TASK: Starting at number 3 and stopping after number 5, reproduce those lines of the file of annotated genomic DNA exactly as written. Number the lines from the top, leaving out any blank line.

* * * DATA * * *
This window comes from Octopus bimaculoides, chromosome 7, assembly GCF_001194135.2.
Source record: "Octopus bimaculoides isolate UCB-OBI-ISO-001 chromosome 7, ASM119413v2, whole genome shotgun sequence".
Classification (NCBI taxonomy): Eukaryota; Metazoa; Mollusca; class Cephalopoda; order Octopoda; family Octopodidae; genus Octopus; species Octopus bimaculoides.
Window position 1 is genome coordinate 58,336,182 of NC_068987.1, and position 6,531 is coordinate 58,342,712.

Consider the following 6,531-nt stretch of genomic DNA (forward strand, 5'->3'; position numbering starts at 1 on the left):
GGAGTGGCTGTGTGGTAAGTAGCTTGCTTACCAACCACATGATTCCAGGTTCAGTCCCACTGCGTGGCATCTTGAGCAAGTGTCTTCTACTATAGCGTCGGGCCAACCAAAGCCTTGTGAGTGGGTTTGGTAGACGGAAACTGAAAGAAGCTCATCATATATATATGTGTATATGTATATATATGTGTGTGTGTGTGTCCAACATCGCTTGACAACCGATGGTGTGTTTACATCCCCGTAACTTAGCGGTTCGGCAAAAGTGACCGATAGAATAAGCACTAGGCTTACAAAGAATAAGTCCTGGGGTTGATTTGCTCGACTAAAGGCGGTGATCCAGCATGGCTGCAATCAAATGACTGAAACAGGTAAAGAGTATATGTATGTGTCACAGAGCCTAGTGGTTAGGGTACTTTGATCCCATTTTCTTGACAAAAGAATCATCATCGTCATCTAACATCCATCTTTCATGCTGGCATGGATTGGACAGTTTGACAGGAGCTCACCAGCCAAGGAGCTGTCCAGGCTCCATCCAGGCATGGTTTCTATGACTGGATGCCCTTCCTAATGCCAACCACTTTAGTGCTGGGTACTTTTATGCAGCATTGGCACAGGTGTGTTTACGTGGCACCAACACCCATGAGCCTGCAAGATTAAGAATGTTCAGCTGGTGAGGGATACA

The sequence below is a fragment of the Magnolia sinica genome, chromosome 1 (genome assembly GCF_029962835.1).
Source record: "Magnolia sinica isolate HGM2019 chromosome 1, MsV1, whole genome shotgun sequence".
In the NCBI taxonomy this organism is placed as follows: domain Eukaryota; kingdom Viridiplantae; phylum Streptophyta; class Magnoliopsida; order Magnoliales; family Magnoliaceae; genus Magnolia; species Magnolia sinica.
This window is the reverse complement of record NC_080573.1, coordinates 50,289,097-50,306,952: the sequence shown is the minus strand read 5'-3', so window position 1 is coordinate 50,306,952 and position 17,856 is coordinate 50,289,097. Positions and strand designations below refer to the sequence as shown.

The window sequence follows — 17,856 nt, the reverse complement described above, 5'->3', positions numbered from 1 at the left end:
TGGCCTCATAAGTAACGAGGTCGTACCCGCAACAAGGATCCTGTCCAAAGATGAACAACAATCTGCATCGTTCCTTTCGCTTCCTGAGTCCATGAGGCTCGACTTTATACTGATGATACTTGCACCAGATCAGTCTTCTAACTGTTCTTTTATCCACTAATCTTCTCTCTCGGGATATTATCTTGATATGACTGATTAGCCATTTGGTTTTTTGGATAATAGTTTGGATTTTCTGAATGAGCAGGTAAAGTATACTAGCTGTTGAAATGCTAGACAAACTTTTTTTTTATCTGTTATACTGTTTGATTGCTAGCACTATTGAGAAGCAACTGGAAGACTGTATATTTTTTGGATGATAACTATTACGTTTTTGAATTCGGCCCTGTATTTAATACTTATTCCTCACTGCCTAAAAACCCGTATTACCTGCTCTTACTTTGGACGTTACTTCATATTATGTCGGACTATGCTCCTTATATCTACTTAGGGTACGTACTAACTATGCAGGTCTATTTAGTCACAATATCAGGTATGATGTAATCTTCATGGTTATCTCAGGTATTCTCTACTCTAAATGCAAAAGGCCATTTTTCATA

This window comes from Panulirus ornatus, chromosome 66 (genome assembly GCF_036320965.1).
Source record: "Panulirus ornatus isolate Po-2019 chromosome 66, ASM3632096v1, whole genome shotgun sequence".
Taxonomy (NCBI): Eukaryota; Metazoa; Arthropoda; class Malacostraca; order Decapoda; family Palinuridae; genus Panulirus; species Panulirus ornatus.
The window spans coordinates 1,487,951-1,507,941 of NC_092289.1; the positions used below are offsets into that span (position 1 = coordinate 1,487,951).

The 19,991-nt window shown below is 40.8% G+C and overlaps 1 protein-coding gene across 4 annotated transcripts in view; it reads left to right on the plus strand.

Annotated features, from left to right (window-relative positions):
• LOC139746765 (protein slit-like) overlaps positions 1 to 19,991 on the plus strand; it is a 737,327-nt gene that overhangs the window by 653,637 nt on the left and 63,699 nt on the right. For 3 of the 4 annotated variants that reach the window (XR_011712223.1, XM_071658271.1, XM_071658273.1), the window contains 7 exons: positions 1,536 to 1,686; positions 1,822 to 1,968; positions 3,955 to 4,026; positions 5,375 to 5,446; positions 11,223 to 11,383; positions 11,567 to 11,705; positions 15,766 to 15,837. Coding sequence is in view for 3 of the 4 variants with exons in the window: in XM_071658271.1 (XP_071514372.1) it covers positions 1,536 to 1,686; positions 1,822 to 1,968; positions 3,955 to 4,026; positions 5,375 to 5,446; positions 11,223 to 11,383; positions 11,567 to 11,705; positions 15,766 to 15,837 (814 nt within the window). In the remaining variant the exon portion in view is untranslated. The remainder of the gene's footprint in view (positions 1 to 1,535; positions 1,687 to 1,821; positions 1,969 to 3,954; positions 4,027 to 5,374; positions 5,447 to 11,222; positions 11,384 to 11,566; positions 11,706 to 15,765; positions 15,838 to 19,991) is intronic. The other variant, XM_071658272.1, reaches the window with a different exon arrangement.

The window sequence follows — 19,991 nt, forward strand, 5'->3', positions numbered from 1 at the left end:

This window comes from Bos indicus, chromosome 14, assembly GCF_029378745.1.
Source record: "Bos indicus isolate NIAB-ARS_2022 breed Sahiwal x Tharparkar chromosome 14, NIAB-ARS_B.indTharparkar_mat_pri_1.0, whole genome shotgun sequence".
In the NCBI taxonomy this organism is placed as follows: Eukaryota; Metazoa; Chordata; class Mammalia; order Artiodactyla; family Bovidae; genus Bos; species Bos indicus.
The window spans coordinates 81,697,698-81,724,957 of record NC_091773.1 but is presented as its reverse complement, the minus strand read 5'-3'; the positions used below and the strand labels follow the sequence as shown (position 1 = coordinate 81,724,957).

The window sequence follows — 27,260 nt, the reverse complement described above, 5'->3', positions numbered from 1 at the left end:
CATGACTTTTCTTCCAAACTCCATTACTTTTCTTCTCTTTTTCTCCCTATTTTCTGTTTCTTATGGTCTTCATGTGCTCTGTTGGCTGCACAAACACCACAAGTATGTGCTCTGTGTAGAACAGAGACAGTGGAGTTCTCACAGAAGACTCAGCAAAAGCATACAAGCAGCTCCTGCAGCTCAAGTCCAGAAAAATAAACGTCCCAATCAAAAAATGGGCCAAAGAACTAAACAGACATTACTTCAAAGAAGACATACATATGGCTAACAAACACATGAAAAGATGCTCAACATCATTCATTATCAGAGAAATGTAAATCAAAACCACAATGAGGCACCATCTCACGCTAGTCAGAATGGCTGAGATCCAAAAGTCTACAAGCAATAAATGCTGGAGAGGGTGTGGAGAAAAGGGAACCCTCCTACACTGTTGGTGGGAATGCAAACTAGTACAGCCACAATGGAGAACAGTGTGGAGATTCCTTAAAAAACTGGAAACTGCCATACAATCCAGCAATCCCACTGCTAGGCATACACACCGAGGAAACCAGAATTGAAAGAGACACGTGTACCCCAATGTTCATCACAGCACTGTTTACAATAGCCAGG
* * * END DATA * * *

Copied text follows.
Classification (NCBI taxonomy): Eukaryota; Metazoa; Mollusca; class Cephalopoda; order Octopoda; family Octopodidae; genus Octopus; species Octopus bimaculoides.
Window position 1 is genome coordinate 58,336,182 of NC_068987.1, and position 6,531 is coordinate 58,342,712.

Consider the following 6,531-nt stretch of genomic DNA (forward strand, 5'->3'; position numbering starts at 1 on the left):